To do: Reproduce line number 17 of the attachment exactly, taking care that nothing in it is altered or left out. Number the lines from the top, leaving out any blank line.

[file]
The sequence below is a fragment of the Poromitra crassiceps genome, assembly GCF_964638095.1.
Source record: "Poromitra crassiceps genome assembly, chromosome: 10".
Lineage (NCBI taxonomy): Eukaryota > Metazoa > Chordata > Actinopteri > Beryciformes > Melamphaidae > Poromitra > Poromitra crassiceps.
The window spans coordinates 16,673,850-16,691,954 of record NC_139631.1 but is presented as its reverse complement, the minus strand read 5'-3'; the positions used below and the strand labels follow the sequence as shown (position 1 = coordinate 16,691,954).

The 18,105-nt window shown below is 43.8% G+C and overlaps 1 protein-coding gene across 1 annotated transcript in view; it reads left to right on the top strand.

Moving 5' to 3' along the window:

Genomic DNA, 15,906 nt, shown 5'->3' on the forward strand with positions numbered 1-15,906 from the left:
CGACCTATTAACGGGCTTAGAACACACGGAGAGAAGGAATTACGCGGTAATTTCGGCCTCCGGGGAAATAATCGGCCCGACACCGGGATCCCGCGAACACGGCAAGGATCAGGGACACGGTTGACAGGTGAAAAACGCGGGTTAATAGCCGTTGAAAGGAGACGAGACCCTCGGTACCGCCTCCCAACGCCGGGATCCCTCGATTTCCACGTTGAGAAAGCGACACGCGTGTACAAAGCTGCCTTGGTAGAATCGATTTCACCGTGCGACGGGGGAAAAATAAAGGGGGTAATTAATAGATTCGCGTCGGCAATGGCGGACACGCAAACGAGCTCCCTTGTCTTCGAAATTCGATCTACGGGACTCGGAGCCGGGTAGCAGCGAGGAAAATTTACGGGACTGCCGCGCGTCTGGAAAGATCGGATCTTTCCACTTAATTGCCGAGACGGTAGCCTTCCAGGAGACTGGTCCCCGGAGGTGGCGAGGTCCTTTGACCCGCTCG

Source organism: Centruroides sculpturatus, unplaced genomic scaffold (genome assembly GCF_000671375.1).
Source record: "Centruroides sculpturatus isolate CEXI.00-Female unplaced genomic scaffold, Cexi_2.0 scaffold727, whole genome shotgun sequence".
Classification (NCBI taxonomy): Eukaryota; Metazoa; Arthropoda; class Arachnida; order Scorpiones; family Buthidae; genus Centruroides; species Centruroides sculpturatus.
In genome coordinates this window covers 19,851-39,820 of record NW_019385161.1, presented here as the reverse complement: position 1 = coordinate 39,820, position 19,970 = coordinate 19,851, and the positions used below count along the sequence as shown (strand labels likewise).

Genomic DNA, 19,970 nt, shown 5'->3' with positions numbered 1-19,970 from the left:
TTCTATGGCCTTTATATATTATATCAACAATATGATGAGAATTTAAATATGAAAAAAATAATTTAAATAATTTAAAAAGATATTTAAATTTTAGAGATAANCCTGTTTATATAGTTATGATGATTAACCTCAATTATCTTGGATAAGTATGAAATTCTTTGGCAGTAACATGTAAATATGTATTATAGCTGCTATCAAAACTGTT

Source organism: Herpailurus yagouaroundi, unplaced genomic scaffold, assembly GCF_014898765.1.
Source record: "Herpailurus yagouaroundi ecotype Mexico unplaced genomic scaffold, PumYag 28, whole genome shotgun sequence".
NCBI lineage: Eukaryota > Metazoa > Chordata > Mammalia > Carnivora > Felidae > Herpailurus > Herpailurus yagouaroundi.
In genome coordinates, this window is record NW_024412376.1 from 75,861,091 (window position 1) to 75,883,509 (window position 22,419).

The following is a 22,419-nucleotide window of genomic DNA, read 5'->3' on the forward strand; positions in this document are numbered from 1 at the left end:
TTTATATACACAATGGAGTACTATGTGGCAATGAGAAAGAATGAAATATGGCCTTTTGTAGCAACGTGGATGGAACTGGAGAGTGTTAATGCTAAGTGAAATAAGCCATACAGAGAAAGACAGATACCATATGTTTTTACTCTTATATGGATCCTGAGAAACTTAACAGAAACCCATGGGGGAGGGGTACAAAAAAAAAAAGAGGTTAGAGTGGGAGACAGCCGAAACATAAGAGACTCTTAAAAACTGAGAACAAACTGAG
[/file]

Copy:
NCBI lineage: Eukaryota > Metazoa > Chordata > Mammalia > Carnivora > Felidae > Herpailurus > Herpailurus yagouaroundi.